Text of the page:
Many workers nationwide are exposed to hot working conditions, especially during the summer months. Hot work sites are challenging and can turn dangerous without the proper precautions. During Extreme Heat Month, we are providing information and resources to prevent heat-related illnesses at work sites.
A “hot” work site is defined by several factors, including high air temperatures, high surface temperatures, high humidity and low air movement. Employers need to ensure workers are properly trained and acclimatized so work sites remain safe. Owners, operators and supervisors are responsible for keeping workers safe and understanding how to prevent heat illness and injury.
All workers – and supervisors in particular – need to recognize the conditions of a “hot” job and should be provided heat-stress training on worker risk, prevention, symptoms, monitoring, treatment and personal protective equipment. The objective should always be to keep workers’ body core temperatures from rising above 100 degrees Fahrenheit (38 degrees Celsius).
These tips can help prevent dangerous – or even DEADLY– heat-related symptoms:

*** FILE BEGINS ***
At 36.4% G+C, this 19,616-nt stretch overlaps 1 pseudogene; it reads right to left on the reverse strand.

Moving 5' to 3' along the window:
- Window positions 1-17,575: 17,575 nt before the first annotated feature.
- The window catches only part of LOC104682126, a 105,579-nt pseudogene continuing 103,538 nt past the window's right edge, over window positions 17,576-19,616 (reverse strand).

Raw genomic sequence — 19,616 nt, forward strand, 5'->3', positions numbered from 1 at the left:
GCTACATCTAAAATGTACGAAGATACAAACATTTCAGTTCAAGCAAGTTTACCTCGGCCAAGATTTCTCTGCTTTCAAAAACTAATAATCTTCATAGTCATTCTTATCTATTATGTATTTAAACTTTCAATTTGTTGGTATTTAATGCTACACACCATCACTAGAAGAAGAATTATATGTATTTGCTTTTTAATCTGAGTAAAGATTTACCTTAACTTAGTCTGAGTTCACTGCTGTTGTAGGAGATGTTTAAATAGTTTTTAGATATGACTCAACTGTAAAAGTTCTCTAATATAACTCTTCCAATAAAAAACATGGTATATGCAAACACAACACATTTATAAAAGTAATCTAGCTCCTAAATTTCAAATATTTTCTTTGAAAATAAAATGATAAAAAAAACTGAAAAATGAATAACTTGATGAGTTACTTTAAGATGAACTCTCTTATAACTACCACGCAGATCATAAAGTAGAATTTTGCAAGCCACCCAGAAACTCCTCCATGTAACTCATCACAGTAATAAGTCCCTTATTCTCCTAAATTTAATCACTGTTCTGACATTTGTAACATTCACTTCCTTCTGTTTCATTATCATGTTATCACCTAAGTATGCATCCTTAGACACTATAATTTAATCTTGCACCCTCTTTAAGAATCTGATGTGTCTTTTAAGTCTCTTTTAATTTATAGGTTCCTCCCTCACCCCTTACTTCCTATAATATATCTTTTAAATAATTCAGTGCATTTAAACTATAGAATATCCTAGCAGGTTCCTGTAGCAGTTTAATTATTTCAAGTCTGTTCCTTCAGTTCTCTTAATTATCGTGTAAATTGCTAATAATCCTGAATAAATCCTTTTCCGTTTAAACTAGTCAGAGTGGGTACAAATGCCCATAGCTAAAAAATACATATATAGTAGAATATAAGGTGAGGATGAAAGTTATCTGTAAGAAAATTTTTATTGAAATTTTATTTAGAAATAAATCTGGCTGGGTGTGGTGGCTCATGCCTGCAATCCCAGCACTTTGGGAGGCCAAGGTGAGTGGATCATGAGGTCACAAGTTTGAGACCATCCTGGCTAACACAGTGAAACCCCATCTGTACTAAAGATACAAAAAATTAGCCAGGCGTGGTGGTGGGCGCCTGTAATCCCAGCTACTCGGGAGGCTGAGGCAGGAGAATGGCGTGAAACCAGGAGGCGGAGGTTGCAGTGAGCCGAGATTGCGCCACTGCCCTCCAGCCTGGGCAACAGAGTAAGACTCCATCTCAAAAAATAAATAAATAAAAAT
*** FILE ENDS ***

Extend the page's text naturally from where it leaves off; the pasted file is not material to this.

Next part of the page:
- Provide a work-rest regimen – acclimatization over an initial one- to two-week period, then frequent breaks and reasonably short work periods.
- Pace tasks to avoid exhaustion.
- Perform heavy tasks in cooler areas or at cooler times.
- Rotate personnel on hot jobs.
- Provide readily accessible cooler rest areas – 50 to 60 F (10 to 15 C).
- Provide cool drinking water, 50 to 60 F (10 to 15 C), near workers at all times.
- Encourage or require all workers to drink a cup of water every 15 to 20 minutes.
- Caution against drinking extreme amounts of water.
- Provide sunblock and proper protective clothing for individuals working in the sun.
If a worker does show signs of heat stress:
- Remove the worker from the heat.
- Apply cool wet cloths.
- Fan the worker but STOP if goose bumps or shivers develop.
- Give water if the worker is conscious.
- Seek medical attention if there’s no improvement.
- Give any stimulant, alcohol or cigarettes.
- Apply ice directly to the skin.
- Allow the worker to become so cold that shivering starts.
- Leave the worker alone.
Help keep all workers safe this summer by following these simple recommendations.